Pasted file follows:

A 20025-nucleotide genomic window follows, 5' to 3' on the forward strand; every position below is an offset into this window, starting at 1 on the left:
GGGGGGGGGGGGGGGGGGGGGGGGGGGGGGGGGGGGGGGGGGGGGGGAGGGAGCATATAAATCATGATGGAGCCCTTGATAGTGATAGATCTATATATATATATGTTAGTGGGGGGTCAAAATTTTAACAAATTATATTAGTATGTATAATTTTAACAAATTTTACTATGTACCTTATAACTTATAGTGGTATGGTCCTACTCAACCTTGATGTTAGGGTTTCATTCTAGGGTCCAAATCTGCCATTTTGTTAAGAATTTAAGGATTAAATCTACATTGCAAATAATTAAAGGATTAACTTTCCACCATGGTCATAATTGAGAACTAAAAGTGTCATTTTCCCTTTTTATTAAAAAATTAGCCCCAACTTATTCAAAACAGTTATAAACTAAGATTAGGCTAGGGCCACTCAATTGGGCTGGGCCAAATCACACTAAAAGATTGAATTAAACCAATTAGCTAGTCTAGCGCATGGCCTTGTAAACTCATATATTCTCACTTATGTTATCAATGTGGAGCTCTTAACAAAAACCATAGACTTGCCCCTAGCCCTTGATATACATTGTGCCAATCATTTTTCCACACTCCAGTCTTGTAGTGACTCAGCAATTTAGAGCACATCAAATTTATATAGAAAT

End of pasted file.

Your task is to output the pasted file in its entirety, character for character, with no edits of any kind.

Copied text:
A 20025-nucleotide genomic window follows, 5' to 3' on the forward strand; every position below is an offset into this window, starting at 1 on the left:
GGGGGGGGGGGGGGGGGGGGGGGGGGGGGGGGGGGGGGGGGGGGGGGAGGGAGCATATAAATCATGATGGAGCCCTTGATAGTGATAGATCTATATATATATATGTTAGTGGGGGGTCAAAATTTTAACAAATTATATTAGTATGTATAATTTTAACAAATTTTACTATGTACCTTATAACTTATAGTGGTATGGTCCTACTCAACCTTGATGTTAGGGTTTCATTCTAGGGTCCAAATCTGCCATTTTGTTAAGAATTTAAGGATTAAATCTACATTGCAAATAATTAAAGGATTAACTTTCCACCATGGTCATAATTGAGAACTAAAAGTGTCATTTTCCCTTTTTATTAAAAAATTAGCCCCAACTTATTCAAAACAGTTATAAACTAAGATTAGGCTAGGGCCACTCAATTGGGCTGGGCCAAATCACACTAAAAGATTGAATTAAACCAATTAGCTAGTCTAGCGCATGGCCTTGTAAACTCATATATTCTCACTTATGTTATCAATGTGGAGCTCTTAACAAAAACCATAGACTTGCCCCTAGCCCTTGATATACATTGTGCCAATCATTTTTCCACACTCCAGTCTTGTAGTGACTCAGCAATTTAGAGCACATCAAATTTATATAGAAAT